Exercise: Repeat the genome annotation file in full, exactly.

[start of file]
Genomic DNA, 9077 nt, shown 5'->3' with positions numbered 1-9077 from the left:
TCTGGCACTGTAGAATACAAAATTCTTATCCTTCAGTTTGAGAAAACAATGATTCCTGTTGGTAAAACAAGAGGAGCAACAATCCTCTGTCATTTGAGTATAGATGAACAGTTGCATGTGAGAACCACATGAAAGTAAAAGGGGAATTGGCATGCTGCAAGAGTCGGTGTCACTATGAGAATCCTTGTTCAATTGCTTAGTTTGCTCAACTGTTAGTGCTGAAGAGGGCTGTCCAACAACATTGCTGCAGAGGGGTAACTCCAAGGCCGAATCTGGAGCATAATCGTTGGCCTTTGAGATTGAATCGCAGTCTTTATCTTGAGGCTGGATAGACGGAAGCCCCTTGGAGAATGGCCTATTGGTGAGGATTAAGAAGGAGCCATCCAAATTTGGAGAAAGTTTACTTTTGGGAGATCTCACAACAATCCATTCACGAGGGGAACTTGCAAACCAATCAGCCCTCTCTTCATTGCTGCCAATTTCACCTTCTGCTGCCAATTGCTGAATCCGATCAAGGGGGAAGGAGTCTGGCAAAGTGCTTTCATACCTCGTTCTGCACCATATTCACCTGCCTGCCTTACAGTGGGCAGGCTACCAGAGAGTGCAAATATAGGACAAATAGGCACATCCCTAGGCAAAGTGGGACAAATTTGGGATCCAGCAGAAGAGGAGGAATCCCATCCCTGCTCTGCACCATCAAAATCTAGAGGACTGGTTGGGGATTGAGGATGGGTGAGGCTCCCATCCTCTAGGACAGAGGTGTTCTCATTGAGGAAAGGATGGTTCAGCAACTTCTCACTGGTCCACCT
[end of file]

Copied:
Genomic DNA, 9077 nt, shown 5'->3' with positions numbered 1-9077 from the left:
TCTGGCACTGTAGAATACAAAATTCTTATCCTTCAGTTTGAGAAAACAATGATTCCTGTTGGTAAAACAAGAGGAGCAACAATCCTCTGTCATTTGAGTATAGATGAACAGTTGCATGTGAGAACCACATGAAAGTAAAAGGGGAATTGGCATGCTGCAAGAGTCGGTGTCACTATGAGAATCCTTGTTCAATTGCTTAGTTTGCTCAACTGTTAGTGCTGAAGAGGGCTGTCCAACAACATTGCTGCAGAGGGGTAACTCCAAGGCCGAATCTGGAGCATAATCGTTGGCCTTTGAGATTGAATCGCAGTCTTTATCTTGAGGCTGGATAGACGGAAGCCCCTTGGAGAATGGCCTATTGGTGAGGATTAAGAAGGAGCCATCCAAATTTGGAGAAAGTTTACTTTTGGGAGATCTCACAACAATCCATTCACGAGGGGAACTTGCAAACCAATCAGCCCTCTCTTCATTGCTGCCAATTTCACCTTCTGCTGCCAATTGCTGAATCCGATCAAGGGGGAAGGAGTCTGGCAAAGTGCTTTCATACCTCGTTCTGCACCATATTCACCTGCCTGCCTTACAGTGGGCAGGCTACCAGAGAGTGCAAATATAGGACAAATAGGCACATCCCTAGGCAAAGTGGGACAAATTTGGGATCCAGCAGAAGAGGAGGAATCCCATCCCTGCTCTGCACCATCAAAATCTAGAGGACTGGTTGGGGATTGAGGATGGGTGAGGCTCCCATCCTCTAGGACAGAGGTGTTCTCATTGAGGAAAGGATGGTTCAGCAACTTCTCACTGGTCCACCT